Making This Monday Effable

Chicago woke up to snow this April morning. Minneapolis has anywhere from three to six inches on the near horizon. But that does not mean anyone should be looking for an excuse to utter ‘eff’ this–no, today’s post concerns a matter of linguistics.

Dennis Ryan, OLSON, AdvertisingThis weekend, I threw up an innocuous Facebook status that read “Easter Egg Trees in the rain look ineffably sad.” It drew a few comments but none as informative as this one:

“ineffable” is one of those bizarre words. “Incapable of being described in words” and yet it’s an adjective–a word used to describe or modify another word. And you rarely see it used in its de-prefixed form “effable”–because rather than say “that’s effable”, people just use words to describe the subject.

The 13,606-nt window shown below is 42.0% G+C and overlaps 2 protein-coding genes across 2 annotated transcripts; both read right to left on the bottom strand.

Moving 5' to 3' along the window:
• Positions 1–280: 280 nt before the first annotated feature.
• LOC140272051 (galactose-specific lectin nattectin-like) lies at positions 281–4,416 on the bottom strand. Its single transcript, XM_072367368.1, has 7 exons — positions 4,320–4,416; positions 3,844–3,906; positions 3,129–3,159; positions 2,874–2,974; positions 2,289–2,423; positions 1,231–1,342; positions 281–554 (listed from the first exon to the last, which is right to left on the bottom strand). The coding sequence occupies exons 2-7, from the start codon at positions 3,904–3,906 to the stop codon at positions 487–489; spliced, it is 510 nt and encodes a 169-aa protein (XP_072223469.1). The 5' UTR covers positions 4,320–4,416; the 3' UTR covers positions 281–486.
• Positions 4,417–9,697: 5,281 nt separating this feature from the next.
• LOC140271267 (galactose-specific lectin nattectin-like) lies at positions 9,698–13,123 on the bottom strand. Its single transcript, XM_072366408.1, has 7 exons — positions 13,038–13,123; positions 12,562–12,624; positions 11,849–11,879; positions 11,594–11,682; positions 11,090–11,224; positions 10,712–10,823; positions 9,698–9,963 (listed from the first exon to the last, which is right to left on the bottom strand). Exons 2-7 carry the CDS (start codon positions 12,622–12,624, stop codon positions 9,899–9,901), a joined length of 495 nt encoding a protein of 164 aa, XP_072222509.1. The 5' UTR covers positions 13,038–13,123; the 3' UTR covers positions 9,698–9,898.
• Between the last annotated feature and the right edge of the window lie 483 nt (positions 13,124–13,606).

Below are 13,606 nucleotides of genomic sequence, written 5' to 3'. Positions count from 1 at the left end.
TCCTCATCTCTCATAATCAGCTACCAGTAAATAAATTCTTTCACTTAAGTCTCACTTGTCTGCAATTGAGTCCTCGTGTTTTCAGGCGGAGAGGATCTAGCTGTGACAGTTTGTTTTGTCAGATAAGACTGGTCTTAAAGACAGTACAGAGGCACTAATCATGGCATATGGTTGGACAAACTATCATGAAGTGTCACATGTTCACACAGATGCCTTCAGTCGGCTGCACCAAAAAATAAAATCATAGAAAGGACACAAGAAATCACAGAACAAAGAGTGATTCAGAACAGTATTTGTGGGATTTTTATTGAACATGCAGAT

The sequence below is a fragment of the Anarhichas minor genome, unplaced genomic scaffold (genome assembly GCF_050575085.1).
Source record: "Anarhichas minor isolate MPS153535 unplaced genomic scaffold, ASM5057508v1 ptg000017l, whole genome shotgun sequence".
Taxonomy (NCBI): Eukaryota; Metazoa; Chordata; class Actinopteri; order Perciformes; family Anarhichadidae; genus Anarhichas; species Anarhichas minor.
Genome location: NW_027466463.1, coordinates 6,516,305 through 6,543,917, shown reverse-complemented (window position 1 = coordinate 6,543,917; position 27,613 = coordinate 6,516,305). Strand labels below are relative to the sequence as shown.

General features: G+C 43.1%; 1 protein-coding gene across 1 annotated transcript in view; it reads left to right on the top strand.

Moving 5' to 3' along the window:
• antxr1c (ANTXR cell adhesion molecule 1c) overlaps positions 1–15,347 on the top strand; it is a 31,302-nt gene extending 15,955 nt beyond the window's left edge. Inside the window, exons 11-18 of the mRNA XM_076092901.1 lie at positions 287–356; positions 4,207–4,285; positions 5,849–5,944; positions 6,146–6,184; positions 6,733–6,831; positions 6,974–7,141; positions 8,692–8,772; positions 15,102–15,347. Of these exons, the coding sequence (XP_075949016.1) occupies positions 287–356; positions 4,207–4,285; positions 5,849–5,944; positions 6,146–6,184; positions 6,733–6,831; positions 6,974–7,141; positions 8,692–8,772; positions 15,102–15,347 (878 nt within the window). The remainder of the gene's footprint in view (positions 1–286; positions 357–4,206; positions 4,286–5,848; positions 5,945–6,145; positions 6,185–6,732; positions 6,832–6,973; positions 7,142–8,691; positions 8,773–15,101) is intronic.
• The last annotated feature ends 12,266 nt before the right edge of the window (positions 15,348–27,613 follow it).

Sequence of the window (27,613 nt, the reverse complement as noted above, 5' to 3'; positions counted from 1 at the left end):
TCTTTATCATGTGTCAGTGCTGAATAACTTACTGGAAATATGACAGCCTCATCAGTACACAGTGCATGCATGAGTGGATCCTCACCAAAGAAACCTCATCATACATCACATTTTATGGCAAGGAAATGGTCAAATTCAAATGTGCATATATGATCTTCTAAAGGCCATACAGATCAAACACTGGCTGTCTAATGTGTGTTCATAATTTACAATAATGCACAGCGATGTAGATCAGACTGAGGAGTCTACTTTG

This insightful commentary comes from Mark Wegener, a banker with a highly-unlikely wit who blogs sporadically at Local Paper.  It also firms up my knowledge of this word, which candidly, was a bit shaky. Yet another upside of the participatory web. Thank you Mark for being so…ept (as opposed to ‘inept’).  And Happy Monday.

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By Dennis Ryan, CCO, Olson

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Andrea says:

Thanks for the linguistics lesson, dennis (and Mark), but I think I will still reserve the right to say WTF and this effing weather is awful because otherwise, my 4-year old might start repeating the alternative words I might be inclined to use.